6 Cooking Basics and Kitchen Skills Your Child Should Learn

For all parents, seeing the kids leave off to college knowing they will not depend on fast food or starve due to lack of cooking skills is a relief. But when can kids start acquiring some basic cooking and kitchen skills, and which should those be? A few solid basics will go a long way. After all, once you master the technique, you can cook anything.

Other than the technical aspects of preparing food, learning some principles from an early age is important as well.


Here at Junior Chef, we are careful that our kids cooking classes don’t overwhelm children with seemingly unattainable perfection. Cooking is and should always be a pleasure. That may very well be the first principle we want to emphasize. If you’re not having fun, don’t do it!


Let’s Start with Cooking Basics


1. Cleanliness

This applies to any age group. Nothing happens in the kitchen unless everything is clean: hands thoroughly washed; station free of smudges, debris, wiped spotless even if it gleams already; produce washed, as well.

During the process, a few more cleaning stops are necessary: clean the cutting board when switching ingredients, immediately address spills (though not in drama mode. Spills happen, flour gets on the floor, eggs have a will of their own and break outside of the bowl…).

A clean kitchen is a safe kitchen.


2. Patience

Yes, patience is a virtue. When you start learning how to cook, everything feels slow. You’re so excited about the result, you’re tempted to take shortcuts, turn up the stove so it would cook faster, skip sifting the flour, forgo the double boiler and microwave the chocolate (which is acceptable in some cases).

While children are not the picture of patience, they do amazingly well in the kitchen. It could be the ritual-like quality of cooking, or that they’re eager to please and follow instructions. We suggest starting with kid-friendly recipes. This will achieve the perfect balance of learning and having fun, with no risk of chef frustration seeping in.


3. Respecting a Process

Too often are we inclined to read the recipe one line at a time and keep going to the fridge and pantry to fetch the ingredients, measure, slice, melt, etc. By learning the very basic of reading a recipe all the way through and gathering all that is needed at the beginning, children (and adults) can acquire the valuable skill of time management. Preparing all the items and utensils makes it so much easier when it’s time to add, stir, mix, or fold.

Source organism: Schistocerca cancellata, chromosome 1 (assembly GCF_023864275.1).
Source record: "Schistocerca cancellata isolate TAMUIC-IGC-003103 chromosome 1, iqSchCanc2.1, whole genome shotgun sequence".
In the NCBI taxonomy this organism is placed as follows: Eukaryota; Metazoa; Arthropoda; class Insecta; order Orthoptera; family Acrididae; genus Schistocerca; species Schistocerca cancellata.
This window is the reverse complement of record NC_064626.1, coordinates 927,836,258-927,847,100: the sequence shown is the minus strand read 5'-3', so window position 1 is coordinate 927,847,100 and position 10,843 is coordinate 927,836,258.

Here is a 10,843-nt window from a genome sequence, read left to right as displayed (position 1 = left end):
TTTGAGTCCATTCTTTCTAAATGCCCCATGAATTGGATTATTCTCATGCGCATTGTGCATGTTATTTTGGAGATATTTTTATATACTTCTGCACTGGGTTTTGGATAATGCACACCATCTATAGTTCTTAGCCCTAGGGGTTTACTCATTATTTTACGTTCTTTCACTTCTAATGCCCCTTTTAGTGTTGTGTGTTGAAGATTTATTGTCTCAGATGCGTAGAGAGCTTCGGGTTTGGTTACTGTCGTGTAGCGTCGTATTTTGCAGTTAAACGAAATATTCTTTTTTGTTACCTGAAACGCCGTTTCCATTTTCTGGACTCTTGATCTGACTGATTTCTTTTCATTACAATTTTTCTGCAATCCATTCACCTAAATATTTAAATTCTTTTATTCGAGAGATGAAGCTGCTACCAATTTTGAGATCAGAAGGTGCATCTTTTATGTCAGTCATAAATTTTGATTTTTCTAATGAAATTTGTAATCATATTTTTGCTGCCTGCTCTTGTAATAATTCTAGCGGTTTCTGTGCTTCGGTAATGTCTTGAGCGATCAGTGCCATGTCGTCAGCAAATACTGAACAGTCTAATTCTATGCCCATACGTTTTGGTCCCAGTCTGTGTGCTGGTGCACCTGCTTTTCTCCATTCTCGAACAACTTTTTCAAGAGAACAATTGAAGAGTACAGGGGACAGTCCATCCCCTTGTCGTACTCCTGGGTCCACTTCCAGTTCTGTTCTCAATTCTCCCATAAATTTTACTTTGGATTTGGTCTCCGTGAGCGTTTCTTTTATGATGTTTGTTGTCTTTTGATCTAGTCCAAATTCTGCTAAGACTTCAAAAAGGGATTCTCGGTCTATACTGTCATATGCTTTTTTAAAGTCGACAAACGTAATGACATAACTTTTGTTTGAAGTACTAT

If you’re squeamish about entrusting your child with your utensils, get a few kid-friendly sets. They can help with tools that are easy to handle and safe.


Kitchen Skills That Can Set Them Free


Mastering essential kitchen skills presents several benefits for the children. Some physical components will improve their physical and spatial coordination. Other aspects will help them be more independent and able to cook for themselves rather than pop something in the microwave.


4. Knife skills

It may not be useful for many to know how to filet a fish, but proper handling of the knife to cube or slice is important (to us, anyway). Of course, we keep children in our group classes safe and would not send them home with a missing digit. The little ones can watch, older ones can use a butter knife to practice slicing apples with no risk of injury.


5. Table setting

What if your child is invited to dine with the Queen? Or, more likely someday required to attend a formal function involving more than one fork, knife, and glass? They have the option to wait and watch what other guests do; they can also be ready and confident enough to distinguish the fish fork from the salad fork.


6. Fixing Simple Dishes

None should enter life without knowing how to cook an omelet, prepare a PB&J sandwich, make salad dressing, and cook rice and pasta. We’d add it comes in handy to know how to prepare comfort food for those sick days when we are miserable and need a taste of home. So whichever food your kids love when feeling unwell, teach them how to make it.

All it takes to enter adult life serene and ready is a handful of cooking and kitchen skills. Like other necessary skills such as counting, reading, throwing a baseball, children can learn them from an early age, perfect them, and enrich their skillset. Start with the steps you feel more comfortable with, and watch your little chef grow into a culinary master. Enroll them in one of our group cooking classes, where they can share the experience with other kids.

And if you feel you too could improve your cookery skills, we’d love to have you participate to an adult cooking class. It will make you happy, parole de chef!

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